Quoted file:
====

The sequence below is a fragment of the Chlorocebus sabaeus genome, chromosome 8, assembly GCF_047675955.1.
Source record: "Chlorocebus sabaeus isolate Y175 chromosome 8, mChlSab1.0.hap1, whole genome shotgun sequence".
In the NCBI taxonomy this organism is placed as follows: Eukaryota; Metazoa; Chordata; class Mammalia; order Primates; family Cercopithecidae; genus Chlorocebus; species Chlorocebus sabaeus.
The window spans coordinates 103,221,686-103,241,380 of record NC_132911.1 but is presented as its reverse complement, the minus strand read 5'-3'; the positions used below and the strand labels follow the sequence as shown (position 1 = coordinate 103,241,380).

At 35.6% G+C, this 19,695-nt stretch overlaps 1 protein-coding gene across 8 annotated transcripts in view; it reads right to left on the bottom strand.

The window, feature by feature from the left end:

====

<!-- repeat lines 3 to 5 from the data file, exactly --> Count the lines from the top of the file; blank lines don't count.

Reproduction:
In the NCBI taxonomy this organism is placed as follows: Eukaryota; Metazoa; Chordata; class Mammalia; order Primates; family Cercopithecidae; genus Chlorocebus; species Chlorocebus sabaeus.
The window spans coordinates 103,221,686-103,241,380 of record NC_132911.1 but is presented as its reverse complement, the minus strand read 5'-3'; the positions used below and the strand labels follow the sequence as shown (position 1 = coordinate 103,241,380).

At 35.6% G+C, this 19,695-nt stretch overlaps 1 protein-coding gene across 8 annotated transcripts in view; it reads right to left on the bottom strand.